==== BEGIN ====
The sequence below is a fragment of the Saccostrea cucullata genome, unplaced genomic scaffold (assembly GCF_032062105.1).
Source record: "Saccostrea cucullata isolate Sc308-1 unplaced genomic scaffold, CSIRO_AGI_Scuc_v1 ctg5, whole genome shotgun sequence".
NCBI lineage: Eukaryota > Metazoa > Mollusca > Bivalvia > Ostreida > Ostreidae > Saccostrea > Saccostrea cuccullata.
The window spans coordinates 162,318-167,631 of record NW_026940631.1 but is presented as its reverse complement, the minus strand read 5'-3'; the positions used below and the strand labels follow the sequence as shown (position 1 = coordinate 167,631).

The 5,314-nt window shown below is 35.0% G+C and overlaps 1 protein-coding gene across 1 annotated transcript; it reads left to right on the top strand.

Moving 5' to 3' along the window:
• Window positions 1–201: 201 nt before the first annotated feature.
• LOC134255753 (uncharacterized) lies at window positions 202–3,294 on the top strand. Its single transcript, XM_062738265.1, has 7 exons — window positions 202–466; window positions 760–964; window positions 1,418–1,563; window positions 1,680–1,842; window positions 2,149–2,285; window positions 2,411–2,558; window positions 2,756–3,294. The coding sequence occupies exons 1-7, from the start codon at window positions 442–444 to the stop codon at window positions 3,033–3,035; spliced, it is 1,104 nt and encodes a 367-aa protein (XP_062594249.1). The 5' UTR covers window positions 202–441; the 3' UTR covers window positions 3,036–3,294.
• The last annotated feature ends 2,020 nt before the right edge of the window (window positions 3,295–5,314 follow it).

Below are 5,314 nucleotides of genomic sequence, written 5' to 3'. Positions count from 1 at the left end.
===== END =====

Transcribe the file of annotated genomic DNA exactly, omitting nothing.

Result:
The sequence below is a fragment of the Saccostrea cucullata genome, unplaced genomic scaffold (assembly GCF_032062105.1).
Source record: "Saccostrea cucullata isolate Sc308-1 unplaced genomic scaffold, CSIRO_AGI_Scuc_v1 ctg5, whole genome shotgun sequence".
NCBI lineage: Eukaryota > Metazoa > Mollusca > Bivalvia > Ostreida > Ostreidae > Saccostrea > Saccostrea cuccullata.
The window spans coordinates 162,318-167,631 of record NW_026940631.1 but is presented as its reverse complement, the minus strand read 5'-3'; the positions used below and the strand labels follow the sequence as shown (position 1 = coordinate 167,631).

The 5,314-nt window shown below is 35.0% G+C and overlaps 1 protein-coding gene across 1 annotated transcript; it reads left to right on the top strand.

Moving 5' to 3' along the window:
• Window positions 1–201: 201 nt before the first annotated feature.
• LOC134255753 (uncharacterized) lies at window positions 202–3,294 on the top strand. Its single transcript, XM_062738265.1, has 7 exons — window positions 202–466; window positions 760–964; window positions 1,418–1,563; window positions 1,680–1,842; window positions 2,149–2,285; window positions 2,411–2,558; window positions 2,756–3,294. The coding sequence occupies exons 1-7, from the start codon at window positions 442–444 to the stop codon at window positions 3,033–3,035; spliced, it is 1,104 nt and encodes a 367-aa protein (XP_062594249.1). The 5' UTR covers window positions 202–441; the 3' UTR covers window positions 3,036–3,294.
• The last annotated feature ends 2,020 nt before the right edge of the window (window positions 3,295–5,314 follow it).

Below are 5,314 nucleotides of genomic sequence, written 5' to 3'. Positions count from 1 at the left end.